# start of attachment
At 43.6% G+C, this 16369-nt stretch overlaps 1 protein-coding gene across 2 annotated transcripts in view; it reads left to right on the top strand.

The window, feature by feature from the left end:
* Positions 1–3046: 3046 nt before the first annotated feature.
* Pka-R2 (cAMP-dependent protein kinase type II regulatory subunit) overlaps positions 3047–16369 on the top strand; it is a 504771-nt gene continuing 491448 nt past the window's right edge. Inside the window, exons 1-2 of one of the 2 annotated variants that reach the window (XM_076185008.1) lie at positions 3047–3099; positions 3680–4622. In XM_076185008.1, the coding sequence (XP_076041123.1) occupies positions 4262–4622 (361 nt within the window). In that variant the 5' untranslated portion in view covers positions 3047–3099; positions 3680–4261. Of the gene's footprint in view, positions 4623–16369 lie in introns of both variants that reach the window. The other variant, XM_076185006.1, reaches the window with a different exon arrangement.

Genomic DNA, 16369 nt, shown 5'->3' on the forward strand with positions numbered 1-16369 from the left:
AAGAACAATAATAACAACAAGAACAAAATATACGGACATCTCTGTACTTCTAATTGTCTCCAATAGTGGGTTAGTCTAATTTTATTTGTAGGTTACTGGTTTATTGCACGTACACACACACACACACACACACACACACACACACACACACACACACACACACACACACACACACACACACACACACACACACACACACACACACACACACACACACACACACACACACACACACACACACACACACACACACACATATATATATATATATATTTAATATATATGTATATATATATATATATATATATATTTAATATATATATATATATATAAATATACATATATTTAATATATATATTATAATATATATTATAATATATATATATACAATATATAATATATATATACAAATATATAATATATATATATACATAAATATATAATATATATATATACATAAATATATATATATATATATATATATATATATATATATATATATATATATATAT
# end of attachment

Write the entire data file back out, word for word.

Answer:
At 43.6% G+C, this 16369-nt stretch overlaps 1 protein-coding gene across 2 annotated transcripts in view; it reads left to right on the top strand.

The window, feature by feature from the left end:
* Positions 1–3046: 3046 nt before the first annotated feature.
* Pka-R2 (cAMP-dependent protein kinase type II regulatory subunit) overlaps positions 3047–16369 on the top strand; it is a 504771-nt gene continuing 491448 nt past the window's right edge. Inside the window, exons 1-2 of one of the 2 annotated variants that reach the window (XM_076185008.1) lie at positions 3047–3099; positions 3680–4622. In XM_076185008.1, the coding sequence (XP_076041123.1) occupies positions 4262–4622 (361 nt within the window). In that variant the 5' untranslated portion in view covers positions 3047–3099; positions 3680–4261. Of the gene's footprint in view, positions 4623–16369 lie in introns of both variants that reach the window. The other variant, XM_076185006.1, reaches the window with a different exon arrangement.

Genomic DNA, 16369 nt, shown 5'->3' on the forward strand with positions numbered 1-16369 from the left:
AAGAACAATAATAACAACAAGAACAAAATATACGGACATCTCTGTACTTCTAATTGTCTCCAATAGTGGGTTAGTCTAATTTTATTTGTAGGTTACTGGTTTATTGCACGTACACACACACACACACACACACACACACACACACACACACACACACACACACACACACACACACACACACACACACACACACACACACACACACACACACACACACACACACACACACACACACACACACACACACACACACACATATATATATATATATATTTAATATATATGTATATATATATATATATATATATATTTAATATATATATATATATATAAATATACATATATTTAATATATATATTATAATATATATTATAATATATATATATACAATATATAATATATATATACAAATATATAATATATATATATACATAAATATATAATATATATATATACATAAATATATATATATATATATATATATATATATATATATATATATATATATATAT